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Masculinity and the sixties British film

Claydon, E. Anna (2003) Masculinity and the sixties British film. Doctor of Philosophy (PhD) thesis, University of Kent. (doi:10.22024/UniKent/01.02.94273) (KAR id:94273)

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British cinema has increasingly been a focus of study for academics in the UK and elsewhere over the last 15 years but work upon the films has been dominated by a cultural history approach. This has meant that whilst the British cinematic product is well documented, and its place within culture understood, the films themselves have remained a secondary aspect - little regarded beyond their value as artefacts. This thesis seeks to address this practice by discussing the representation of a key aspect within the British national cinema, masculinity, via methodologies more typical of closer analyses - particularly psychoanalysis and narrative theory - although its generally interdisciplinary technique also means that the cultural studies method is equally, if contextually, important.

I analyse four films to demonstrate my theoretical schema - that the evidence in the text is primary whilst the context is secondary for interpreting the representation of masculinities in British film: The Projected Man (Curteis, 1966), The Loneliness of the Long Distance Runner (Richardson, 1962), The Hill (Lumet, 1965) and Lawrence of Arabia (Lean, 1962). With the notable exception of Lean's epic, none of these films have received significant analysis and in the case of The Projected Man and The Hill none at all. Therefore, the work herein is original both in the application of method and subject matter.

I have chosen to focus on films before 1966 because they precede the so-called 'swinging London' era, a period which has received much close cultural analysis. It would be a false economy to prioritise the 'counter-culture' of the late-60s because those films which manifest it cannot be said to represent wider discourses of sixties British identity but these earlier movies do reveal the political tensions in operation within the fiction of dominant and subordinate ideologies. Consequently, the four films within this thesis can be said to typify more accurately British cinema during the 1960s.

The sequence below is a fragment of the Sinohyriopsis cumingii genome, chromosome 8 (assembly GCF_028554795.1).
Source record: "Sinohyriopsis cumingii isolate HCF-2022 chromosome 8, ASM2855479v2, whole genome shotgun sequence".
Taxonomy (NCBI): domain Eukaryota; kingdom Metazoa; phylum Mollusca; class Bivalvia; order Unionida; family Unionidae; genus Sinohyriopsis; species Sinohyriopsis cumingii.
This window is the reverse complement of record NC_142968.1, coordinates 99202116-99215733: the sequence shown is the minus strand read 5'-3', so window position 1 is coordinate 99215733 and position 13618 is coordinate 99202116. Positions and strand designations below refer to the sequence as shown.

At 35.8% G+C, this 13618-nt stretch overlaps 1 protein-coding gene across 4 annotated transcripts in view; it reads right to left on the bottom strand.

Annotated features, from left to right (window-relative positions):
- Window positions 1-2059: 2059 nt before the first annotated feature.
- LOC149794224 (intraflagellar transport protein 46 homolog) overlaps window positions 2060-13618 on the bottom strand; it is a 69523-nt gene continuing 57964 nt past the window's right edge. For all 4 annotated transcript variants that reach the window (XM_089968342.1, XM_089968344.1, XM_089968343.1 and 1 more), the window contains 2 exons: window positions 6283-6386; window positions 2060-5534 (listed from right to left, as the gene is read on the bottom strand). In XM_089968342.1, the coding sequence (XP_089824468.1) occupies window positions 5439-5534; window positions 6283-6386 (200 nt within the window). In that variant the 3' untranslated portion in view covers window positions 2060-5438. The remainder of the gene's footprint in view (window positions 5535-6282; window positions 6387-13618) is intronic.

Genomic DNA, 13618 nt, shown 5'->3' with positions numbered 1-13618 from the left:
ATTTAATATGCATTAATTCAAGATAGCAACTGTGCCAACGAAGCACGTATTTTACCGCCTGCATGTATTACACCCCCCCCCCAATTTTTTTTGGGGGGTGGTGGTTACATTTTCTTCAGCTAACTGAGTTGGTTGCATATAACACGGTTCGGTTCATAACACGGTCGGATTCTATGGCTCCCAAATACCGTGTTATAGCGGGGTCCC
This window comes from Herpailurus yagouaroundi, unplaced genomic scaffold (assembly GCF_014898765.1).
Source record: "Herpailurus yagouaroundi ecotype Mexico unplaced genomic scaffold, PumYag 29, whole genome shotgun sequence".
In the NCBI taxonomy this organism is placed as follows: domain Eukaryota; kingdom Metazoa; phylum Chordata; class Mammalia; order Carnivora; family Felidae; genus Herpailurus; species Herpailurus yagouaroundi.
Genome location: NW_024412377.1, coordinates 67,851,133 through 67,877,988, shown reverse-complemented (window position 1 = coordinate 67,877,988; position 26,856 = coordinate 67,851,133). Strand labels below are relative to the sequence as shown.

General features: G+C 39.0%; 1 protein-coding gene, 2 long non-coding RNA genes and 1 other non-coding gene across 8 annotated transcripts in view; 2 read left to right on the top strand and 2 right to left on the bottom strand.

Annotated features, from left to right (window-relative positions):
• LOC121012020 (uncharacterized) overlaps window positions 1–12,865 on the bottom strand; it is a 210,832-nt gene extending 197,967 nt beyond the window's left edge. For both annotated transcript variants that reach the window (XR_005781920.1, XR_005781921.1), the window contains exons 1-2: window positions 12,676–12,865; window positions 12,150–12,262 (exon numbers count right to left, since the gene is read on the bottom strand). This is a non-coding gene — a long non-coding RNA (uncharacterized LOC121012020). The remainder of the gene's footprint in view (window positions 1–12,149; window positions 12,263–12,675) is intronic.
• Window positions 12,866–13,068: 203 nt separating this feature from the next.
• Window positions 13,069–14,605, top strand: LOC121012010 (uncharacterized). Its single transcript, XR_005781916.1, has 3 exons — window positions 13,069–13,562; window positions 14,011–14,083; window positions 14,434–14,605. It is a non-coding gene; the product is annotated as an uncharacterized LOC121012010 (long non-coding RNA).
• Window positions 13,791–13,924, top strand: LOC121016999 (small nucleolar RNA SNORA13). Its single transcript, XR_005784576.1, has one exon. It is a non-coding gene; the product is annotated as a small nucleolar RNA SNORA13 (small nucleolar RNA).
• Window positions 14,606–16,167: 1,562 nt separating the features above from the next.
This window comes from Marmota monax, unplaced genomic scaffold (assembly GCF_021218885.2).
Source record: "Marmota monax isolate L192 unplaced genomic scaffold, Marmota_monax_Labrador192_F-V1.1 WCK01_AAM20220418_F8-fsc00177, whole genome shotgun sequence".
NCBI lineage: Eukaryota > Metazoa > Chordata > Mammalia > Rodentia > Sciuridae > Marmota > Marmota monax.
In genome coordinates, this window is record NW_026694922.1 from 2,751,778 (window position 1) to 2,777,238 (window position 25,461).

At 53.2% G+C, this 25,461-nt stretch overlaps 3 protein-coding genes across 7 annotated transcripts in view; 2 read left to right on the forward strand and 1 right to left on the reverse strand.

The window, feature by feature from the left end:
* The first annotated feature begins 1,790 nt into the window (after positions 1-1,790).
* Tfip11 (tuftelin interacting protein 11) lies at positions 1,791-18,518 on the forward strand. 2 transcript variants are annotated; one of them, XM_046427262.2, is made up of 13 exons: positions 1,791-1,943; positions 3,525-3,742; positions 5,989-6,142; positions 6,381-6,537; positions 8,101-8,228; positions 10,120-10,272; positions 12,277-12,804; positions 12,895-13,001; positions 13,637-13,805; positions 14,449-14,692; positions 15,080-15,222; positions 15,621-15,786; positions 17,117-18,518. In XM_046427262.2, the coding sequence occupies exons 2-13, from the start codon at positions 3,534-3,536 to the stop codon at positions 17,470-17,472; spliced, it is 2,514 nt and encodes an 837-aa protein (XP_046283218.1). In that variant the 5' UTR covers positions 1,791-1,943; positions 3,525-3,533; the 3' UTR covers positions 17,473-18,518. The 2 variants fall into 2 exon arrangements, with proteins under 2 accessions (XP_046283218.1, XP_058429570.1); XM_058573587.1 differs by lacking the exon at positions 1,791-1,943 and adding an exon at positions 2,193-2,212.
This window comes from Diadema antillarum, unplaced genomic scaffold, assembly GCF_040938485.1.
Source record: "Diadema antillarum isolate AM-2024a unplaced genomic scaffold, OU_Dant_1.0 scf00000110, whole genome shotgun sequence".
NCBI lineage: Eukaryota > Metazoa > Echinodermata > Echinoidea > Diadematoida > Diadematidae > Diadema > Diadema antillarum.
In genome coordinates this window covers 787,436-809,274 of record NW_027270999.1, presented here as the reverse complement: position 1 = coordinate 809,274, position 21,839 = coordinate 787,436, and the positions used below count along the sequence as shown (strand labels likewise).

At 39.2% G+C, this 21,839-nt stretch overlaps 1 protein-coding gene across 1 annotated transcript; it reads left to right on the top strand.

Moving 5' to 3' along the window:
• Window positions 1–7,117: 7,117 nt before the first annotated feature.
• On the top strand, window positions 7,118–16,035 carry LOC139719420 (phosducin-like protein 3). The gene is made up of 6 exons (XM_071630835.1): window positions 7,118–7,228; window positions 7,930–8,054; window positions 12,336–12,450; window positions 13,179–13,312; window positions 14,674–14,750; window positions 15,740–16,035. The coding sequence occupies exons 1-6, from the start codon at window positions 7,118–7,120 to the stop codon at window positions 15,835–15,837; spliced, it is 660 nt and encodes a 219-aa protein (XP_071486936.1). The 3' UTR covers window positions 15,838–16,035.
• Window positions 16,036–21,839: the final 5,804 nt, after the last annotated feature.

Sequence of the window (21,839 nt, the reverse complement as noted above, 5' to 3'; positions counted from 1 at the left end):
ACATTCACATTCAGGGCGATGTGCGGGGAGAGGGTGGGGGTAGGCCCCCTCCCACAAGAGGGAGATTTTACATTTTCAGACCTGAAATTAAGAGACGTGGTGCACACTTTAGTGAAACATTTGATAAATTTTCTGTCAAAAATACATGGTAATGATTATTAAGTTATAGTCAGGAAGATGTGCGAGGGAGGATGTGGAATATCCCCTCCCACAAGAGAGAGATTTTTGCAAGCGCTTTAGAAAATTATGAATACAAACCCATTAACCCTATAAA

Item Type: Thesis (Doctor of Philosophy (PhD))
Thesis advisor: Cowie, Elizabeth
DOI/Identification number: 10.22024/UniKent/01.02.94273
Additional information: This thesis has been digitised by EThOS, the British Library digitisation service, for purposes of preservation and dissemination. It was uploaded to KAR on 25 April 2022 in order to hold its content and record within University of Kent systems. It is available Open Access using a Creative Commons Attribution, Non-commercial, No Derivatives ( licence so that the thesis and its author, can benefit from opportunities for increased readership and citation. This was done in line with University of Kent policies ( If you feel that your rights are compromised by open access to this thesis, or if you would like more information about its availability, please contact us at and we will seriously consider your claim under the terms of our Take-Down Policy (
Subjects: P Language and Literature > PN Literature (General) > PN1993 Motion Pictures
Divisions: Divisions > Division of Arts and Humanities > School of Arts
SWORD Depositor: SWORD Copy
Depositing User: SWORD Copy
Date Deposited: 06 Oct 2022 13:37 UTC
Last Modified: 06 Oct 2022 13:41 UTC
Resource URI: (The current URI for this page, for reference purposes)

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